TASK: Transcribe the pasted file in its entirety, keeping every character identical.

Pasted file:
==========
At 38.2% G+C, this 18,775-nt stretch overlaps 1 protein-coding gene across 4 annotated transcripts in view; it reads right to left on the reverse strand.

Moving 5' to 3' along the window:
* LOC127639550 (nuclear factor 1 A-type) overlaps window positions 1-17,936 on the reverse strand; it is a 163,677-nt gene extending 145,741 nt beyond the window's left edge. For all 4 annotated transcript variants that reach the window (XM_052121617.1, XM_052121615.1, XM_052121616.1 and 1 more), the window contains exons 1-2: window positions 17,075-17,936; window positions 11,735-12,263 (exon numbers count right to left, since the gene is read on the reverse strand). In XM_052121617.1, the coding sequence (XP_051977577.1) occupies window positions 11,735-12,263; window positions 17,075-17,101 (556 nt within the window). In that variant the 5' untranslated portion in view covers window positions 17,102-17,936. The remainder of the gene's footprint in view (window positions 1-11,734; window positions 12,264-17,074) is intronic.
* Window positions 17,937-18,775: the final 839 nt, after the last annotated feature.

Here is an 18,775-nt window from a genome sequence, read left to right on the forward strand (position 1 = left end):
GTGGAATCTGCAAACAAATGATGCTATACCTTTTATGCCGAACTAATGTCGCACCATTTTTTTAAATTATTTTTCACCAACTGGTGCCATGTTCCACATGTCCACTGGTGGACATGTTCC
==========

At 38.2% G+C, this 18,775-nt stretch overlaps 1 protein-coding gene across 4 annotated transcripts in view; it reads right to left on the reverse strand.

Moving 5' to 3' along the window:
* LOC127639550 (nuclear factor 1 A-type) overlaps window positions 1-17,936 on the reverse strand; it is a 163,677-nt gene extending 145,741 nt beyond the window's left edge. For all 4 annotated transcript variants that reach the window (XM_052121617.1, XM_052121615.1, XM_052121616.1 and 1 more), the window contains exons 1-2: window positions 17,075-17,936; window positions 11,735-12,263 (exon numbers count right to left, since the gene is read on the reverse strand). In XM_052121617.1, the coding sequence (XP_051977577.1) occupies window positions 11,735-12,263; window positions 17,075-17,101 (556 nt within the window). In that variant the 5' untranslated portion in view covers window positions 17,102-17,936. The remainder of the gene's footprint in view (window positions 1-11,734; window positions 12,264-17,074) is intronic.
* Window positions 17,937-18,775: the final 839 nt, after the last annotated feature.

Here is an 18,775-nt window from a genome sequence, read left to right on the forward strand (position 1 = left end):
GTGGAATCTGCAAACAAATGATGCTATACCTTTTATGCCGAACTAATGTCGCACCATTTTTTTAAATTATTTTTCACCAACTGGTGCCATGTTCCACATGTCCACTGGTGGACATGTTCC